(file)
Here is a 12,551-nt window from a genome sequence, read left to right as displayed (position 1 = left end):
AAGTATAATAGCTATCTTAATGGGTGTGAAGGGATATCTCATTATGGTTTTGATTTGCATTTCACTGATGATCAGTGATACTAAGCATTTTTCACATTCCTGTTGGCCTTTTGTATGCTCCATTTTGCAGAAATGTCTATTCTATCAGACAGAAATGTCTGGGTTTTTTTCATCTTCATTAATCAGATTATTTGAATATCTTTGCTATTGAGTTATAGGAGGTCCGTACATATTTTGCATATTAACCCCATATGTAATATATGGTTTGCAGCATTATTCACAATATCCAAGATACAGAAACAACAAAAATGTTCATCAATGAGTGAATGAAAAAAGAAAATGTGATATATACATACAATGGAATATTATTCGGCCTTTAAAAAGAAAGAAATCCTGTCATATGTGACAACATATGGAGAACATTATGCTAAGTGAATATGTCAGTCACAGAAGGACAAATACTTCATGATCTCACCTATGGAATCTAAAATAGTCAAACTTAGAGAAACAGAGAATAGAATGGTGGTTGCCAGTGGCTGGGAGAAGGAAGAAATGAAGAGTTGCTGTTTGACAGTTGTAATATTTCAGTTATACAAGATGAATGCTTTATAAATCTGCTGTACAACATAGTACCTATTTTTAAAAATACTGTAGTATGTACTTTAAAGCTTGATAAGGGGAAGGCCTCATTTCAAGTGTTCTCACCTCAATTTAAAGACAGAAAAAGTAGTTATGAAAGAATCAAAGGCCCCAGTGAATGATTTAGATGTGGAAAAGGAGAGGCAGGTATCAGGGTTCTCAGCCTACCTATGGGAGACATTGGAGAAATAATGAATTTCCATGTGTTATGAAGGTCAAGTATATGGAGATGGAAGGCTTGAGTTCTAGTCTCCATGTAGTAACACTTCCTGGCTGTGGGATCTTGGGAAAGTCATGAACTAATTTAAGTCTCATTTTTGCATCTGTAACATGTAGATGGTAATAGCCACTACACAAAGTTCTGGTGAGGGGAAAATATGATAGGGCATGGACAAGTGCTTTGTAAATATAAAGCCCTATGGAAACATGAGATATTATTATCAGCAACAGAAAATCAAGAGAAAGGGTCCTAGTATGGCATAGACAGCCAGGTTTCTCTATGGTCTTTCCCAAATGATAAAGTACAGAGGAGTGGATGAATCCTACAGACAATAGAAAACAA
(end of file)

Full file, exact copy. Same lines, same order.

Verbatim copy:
Here is a 12,551-nt window from a genome sequence, read left to right as displayed (position 1 = left end):
AAGTATAATAGCTATCTTAATGGGTGTGAAGGGATATCTCATTATGGTTTTGATTTGCATTTCACTGATGATCAGTGATACTAAGCATTTTTCACATTCCTGTTGGCCTTTTGTATGCTCCATTTTGCAGAAATGTCTATTCTATCAGACAGAAATGTCTGGGTTTTTTTCATCTTCATTAATCAGATTATTTGAATATCTTTGCTATTGAGTTATAGGAGGTCCGTACATATTTTGCATATTAACCCCATATGTAATATATGGTTTGCAGCATTATTCACAATATCCAAGATACAGAAACAACAAAAATGTTCATCAATGAGTGAATGAAAAAAGAAAATGTGATATATACATACAATGGAATATTATTCGGCCTTTAAAAAGAAAGAAATCCTGTCATATGTGACAACATATGGAGAACATTATGCTAAGTGAATATGTCAGTCACAGAAGGACAAATACTTCATGATCTCACCTATGGAATCTAAAATAGTCAAACTTAGAGAAACAGAGAATAGAATGGTGGTTGCCAGTGGCTGGGAGAAGGAAGAAATGAAGAGTTGCTGTTTGACAGTTGTAATATTTCAGTTATACAAGATGAATGCTTTATAAATCTGCTGTACAACATAGTACCTATTTTTAAAAATACTGTAGTATGTACTTTAAAGCTTGATAAGGGGAAGGCCTCATTTCAAGTGTTCTCACCTCAATTTAAAGACAGAAAAAGTAGTTATGAAAGAATCAAAGGCCCCAGTGAATGATTTAGATGTGGAAAAGGAGAGGCAGGTATCAGGGTTCTCAGCCTACCTATGGGAGACATTGGAGAAATAATGAATTTCCATGTGTTATGAAGGTCAAGTATATGGAGATGGAAGGCTTGAGTTCTAGTCTCCATGTAGTAACACTTCCTGGCTGTGGGATCTTGGGAAAGTCATGAACTAATTTAAGTCTCATTTTTGCATCTGTAACATGTAGATGGTAATAGCCACTACACAAAGTTCTGGTGAGGGGAAAATATGATAGGGCATGGACAAGTGCTTTGTAAATATAAAGCCCTATGGAAACATGAGATATTATTATCAGCAACAGAAAATCAAGAGAAAGGGTCCTAGTATGGCATAGACAGCCAGGTTTCTCTATGGTCTTTCCCAAATGATAAAGTACAGAGGAGTGGATGAATCCTACAGACAATAGAAAACAA